The subject of radiating floral sprays round a central roundel is a decorative motif common to our dish and to a gold Mughal plate in the State Hermitage Museum, (M. Pitrovsky, On Islamic Art, St. Petersburg, 2001, pp. 104-5). A further bidri brass inlaid tray, lot 240 in this sale, is a slightly alternative example of this radiating floral spray design. The bidri tray illustrates very elegantly the contrast between the more geometric and naturalistic North Indian Mughal design on this silver enamelled dish in comparison to the more stylised and curved foliage found more typically in Deccani inlaid wares, (M. Zebrowski, Gold, Silver & Bronze from Mughal India, London, 1997, p.249). Several other excellent examples of inlaid bidri ware with radiating floral designs are published by M. Zebrowski, op. cit., in particular pls. 422 and 433, pp. 248 and 254).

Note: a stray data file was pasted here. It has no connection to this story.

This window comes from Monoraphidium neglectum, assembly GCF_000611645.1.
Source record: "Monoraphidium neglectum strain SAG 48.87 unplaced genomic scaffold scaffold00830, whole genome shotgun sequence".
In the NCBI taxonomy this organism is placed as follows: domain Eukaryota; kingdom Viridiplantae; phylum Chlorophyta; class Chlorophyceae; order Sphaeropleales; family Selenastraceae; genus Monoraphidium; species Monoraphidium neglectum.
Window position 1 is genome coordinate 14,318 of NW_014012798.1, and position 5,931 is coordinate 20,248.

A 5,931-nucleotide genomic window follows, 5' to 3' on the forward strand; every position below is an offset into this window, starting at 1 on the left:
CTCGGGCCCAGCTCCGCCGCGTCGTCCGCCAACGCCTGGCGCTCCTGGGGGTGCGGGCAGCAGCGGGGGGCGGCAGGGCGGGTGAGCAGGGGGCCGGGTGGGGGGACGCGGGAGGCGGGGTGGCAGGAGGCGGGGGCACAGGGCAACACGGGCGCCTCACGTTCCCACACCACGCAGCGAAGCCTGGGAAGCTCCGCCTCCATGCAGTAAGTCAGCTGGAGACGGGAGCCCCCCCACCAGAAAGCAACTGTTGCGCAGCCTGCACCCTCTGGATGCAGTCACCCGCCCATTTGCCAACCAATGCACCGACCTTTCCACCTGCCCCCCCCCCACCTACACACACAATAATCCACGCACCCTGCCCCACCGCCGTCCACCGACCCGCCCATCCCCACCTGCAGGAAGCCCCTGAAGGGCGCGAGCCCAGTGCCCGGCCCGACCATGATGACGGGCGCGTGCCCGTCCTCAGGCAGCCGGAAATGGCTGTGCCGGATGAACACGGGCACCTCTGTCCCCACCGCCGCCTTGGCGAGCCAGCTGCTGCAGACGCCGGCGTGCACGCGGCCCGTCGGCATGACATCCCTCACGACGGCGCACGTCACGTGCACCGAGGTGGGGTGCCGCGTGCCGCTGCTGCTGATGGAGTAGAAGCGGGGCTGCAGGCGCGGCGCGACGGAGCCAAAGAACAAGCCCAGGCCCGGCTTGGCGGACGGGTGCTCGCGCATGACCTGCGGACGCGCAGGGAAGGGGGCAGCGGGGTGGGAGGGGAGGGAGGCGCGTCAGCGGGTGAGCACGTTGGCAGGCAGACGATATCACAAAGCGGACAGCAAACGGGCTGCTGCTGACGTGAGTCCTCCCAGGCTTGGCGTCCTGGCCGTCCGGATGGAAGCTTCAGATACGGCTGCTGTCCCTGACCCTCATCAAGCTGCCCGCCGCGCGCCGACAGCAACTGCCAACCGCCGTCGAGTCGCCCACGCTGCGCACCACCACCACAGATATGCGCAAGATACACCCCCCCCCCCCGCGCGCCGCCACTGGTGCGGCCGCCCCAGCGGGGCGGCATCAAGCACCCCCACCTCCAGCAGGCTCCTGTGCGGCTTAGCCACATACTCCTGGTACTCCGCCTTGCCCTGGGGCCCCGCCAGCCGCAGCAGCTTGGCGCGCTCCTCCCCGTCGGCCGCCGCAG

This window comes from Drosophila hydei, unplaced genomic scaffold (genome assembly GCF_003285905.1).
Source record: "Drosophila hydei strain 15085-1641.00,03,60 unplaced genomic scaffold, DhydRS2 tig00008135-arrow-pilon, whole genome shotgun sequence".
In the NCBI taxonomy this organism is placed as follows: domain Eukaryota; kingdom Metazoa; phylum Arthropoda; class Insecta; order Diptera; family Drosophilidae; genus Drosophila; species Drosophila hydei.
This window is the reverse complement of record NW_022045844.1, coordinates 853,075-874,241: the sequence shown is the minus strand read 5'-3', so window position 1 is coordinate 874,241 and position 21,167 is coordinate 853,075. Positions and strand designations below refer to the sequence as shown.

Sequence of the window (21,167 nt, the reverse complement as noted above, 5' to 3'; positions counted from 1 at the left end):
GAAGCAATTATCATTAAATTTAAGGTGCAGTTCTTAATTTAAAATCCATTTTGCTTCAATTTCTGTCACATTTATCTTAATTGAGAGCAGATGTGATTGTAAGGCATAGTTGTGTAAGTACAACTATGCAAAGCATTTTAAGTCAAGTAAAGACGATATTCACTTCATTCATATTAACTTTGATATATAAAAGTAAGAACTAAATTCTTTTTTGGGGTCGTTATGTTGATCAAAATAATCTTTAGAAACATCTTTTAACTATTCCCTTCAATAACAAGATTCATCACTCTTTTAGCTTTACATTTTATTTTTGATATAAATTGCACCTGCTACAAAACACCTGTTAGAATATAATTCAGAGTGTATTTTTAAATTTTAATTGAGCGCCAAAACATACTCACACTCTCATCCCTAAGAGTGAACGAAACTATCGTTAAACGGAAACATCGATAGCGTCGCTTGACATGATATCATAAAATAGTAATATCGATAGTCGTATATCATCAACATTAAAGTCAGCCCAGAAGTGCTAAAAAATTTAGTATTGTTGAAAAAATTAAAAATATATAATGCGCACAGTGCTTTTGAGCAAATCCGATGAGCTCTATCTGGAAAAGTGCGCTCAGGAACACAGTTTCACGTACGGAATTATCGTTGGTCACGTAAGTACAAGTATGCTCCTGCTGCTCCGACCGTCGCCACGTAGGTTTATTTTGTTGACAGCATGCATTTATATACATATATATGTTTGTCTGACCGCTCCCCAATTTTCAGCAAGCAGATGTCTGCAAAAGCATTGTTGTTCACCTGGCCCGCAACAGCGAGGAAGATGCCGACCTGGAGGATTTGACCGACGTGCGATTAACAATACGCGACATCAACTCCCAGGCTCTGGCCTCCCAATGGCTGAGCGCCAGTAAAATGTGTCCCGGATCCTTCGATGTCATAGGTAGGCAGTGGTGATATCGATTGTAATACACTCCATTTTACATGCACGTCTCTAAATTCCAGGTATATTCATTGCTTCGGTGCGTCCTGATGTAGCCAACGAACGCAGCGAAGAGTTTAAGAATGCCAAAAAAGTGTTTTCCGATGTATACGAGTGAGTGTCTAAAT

The use of gold inlay as a housing for glass enamel set into a silver dish is unusual. There are a few examples of Mughal enamelled gold, such as the example previously cited. In addition, in this sale there are other much later examples of enamelled silver from North India, (see lots 247-249 and 289). The extremely rare decorative brilliance of this dish is achieved by a captivating combination of gold and silver. The warmth of the gold enhances the richness of the enamel colours and contrasts wonderfully with the coolness of the surrounding silver.